Many people do not understand what mincemeat is. Today's product does not contain meat at all. The name, as explained @crosseandblackwell.com, goes back to medieval England, where meat pies were stretched to feed more by including raisins and currants. By the 1800's, meat was no longer an ingredient, and the minced fruit filling was used in pies and desserts.
- 2 ea. 3 oz. pkgs. (or one 6 oz. pkg.) cherry gelatin
- one 8 oz. can crushed pineapple - drain and save juice (mix saved pineapple juice with water to equal 3 1/2 cups liquid)
- 1 envelope unflavored gelatin plus 1/4 cup cold water
- 20.5 oz jar Crosse and Blackwell Mincemeat with Rum and Brandy*
- 1 small, unpeeled red delicious apple, cored and cubed (to retard browning of the apple, combine with the drained, crushed pineapple)
- 1 cup coarsely chopped pecans
- 1 cup of sour cream (served as an optional side for topping)
*Tip: Only use Crosse and Blackwell Mincemeat with Rum and Brandy - Don't compromise on quality in this recipe - This is the best brand, and you want the Rum and Brandy flavor! Sometimes all the stores may have available is the 29 oz. jar - In this case, just measure out 2 cups and save the rest to use as a condiment or side dish.
Also, consider yourself forewarned - This is a seasonal item - I encourage you to play it safe and stock up now for the following year Thanksgiving and/or Christmas! It has a very long shelf life. I typically can find it at Publix during season, but it may not be on the shelves until after Thanksgiving.
1. Heat the 3 1/2 cups liquid (pineapple juice mixed with water) to boiling and pour into an approximate 9" x 13" glass dish (using a shallow dish like this will help the gelatin to set more quickly). With a wire whisk, stir and thoroughly dissolve the cherry gelatin into the hot liquid. Set aside.
2. In a small custard or similar cup, stir the unflavored gelatin into the 1/4 c. cold water. After soaking for about five minutes, the gelatin should be thick and well absorbed into the water. In a small saucepan, bring about one inch of water to a simmer, remove from the stove and set the cup of thick gelatin in the water (the water should come no higher than about half way up the cup). Stir the gelatin in the cup over the hot water in the pan until the gelatin is thoroughly dissolved.
3. Whisk the dissolved unflavored gelatin into the liquid cherry gelatin. Put in the refrigerator and let set until egg-white consistency. This could take maybe an hour or so. It's important the gelatin mixture be set to egg-white consistency so the other ingredients will not settle to the bottom and will be well incorporated into the salad, yet you don't want it to set so firmly you can't mix the other ingredients in easily.
4. Remove the gelatin mixture from the refrigerator, add all the other ingredients and pour into an approximate 8 cup (2 qt.) mold** which has been sprayed with a butter-flavored cooking spray. (This is another recipe where my daughter and I traditionally steal maybe a 1/4 cup for ourselves - soooo good!) Return the mixture to the refrigerator and set until firm - I generally make the day before and let set overnight. (You could make and set two nights ahead if it helps you).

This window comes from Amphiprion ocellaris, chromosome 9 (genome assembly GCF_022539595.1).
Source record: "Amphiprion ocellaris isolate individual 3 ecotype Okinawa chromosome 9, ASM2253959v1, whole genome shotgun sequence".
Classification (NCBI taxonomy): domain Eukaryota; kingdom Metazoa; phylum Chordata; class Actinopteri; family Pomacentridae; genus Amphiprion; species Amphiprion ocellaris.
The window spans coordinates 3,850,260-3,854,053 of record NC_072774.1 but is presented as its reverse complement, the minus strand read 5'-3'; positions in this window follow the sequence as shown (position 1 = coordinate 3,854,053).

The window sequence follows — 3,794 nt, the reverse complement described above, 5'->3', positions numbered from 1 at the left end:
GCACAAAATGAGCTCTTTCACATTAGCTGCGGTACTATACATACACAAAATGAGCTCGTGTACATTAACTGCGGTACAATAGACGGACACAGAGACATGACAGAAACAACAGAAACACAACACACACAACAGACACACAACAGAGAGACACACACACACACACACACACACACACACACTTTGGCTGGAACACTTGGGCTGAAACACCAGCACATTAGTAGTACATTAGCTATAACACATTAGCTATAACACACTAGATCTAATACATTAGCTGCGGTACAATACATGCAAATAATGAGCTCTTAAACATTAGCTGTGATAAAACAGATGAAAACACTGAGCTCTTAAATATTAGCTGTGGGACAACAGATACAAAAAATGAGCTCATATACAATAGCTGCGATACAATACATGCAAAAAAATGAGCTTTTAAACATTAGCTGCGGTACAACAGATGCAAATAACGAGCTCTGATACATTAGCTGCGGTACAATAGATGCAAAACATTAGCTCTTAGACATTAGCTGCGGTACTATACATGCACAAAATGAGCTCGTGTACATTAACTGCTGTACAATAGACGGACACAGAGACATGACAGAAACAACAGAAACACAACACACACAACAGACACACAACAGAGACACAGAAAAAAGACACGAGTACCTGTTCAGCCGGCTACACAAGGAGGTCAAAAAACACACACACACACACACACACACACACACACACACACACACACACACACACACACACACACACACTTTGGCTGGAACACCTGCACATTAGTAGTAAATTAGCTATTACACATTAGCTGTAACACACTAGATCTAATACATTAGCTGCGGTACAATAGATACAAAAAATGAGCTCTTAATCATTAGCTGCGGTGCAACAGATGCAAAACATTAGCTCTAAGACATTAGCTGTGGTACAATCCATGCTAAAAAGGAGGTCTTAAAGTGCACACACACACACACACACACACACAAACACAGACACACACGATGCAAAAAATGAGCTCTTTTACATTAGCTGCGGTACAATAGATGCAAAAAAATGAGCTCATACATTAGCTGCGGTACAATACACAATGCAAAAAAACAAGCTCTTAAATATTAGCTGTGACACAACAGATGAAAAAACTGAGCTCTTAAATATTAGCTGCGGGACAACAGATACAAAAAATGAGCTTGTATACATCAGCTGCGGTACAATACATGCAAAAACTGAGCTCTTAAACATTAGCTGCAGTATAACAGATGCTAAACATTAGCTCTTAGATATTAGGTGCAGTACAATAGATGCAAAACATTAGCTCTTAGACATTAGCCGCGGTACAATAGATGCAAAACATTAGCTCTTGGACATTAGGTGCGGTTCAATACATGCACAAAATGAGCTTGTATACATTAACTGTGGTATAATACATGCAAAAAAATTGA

**I found the fluted plastic mold, which I use exclusively for this recipe, at a dime store (which would now be a dollar store?) years ago - I guess that means I have another vintage piece! Also, this recipe fills about 14 one-half cup individual molds or 21 one-third-cup molds (don't use over one-half cup size individual molds).
5. To unmold: Let the mold sit briefly in the sink in a little warm water (about a couple of inches up from the bottom of the mold). Watch carefully - You don't want it to sit in the warm water too long, or it will start to melt. After removing from the water and drying the mold, I then (and this is one of my biggest tips!) use a plastic collar stay, because it's so thin, to gently run around the edges of the mold to release the salad. If you can't get your hands on a plastic collar stay (they're like gold to me!), just carefully use a very thin bladed knife.
Centering over your serving platter, carefully invert the mold and give it a little tap. Holding the mold to the platter with both hands, shake a little if necessary to release the congealed salad. As everyone applauds your successful release of the salad, have a sip of wine and pat yourself on the back!
Surround the salad with pretty greens or parsley. You can serve sour cream as an optional side for topping. Congratulations upon creating a great centerpiece!
Now honestly, if you know how to make it, this is a very easy recipe; and my intentions were to hopefully make it just that for you! Enjoy and Happy Holidays!
There was a lot of back and forth with the stock clerk and the assistant manager (I had asked for the manager!) for longer than I want to admit. Then I "pulled one" for which my husband was famous: the dreaded "I would like to have the district manager's name and phone number!"
The assistant manager told me I could go to customer service and fill out a special request for this item. I explained that I just wanted the D.M.'s contact information to lobby for my product and I would fill out the request after I finished my shopping. Well, not two minutes later, the assistant manager appeared with a jar of my precious Crosse and Blackwell Rum and Brandy Mincemeat in each of his hands! Wow! How magical! He said he dug a little deeper "in the back" and discovered it. Well, how about that - I learned from the pro - my husband!
Disclosure: I have not been compensated in any respect by Crosse and Blackwell or Publix, or communicated with either regarding endorsement. I just feel that strongly about the product brand and know Publix is one store that generally stocks it - in season, of course. (Naturally, I'd be happy if I did hear from them!)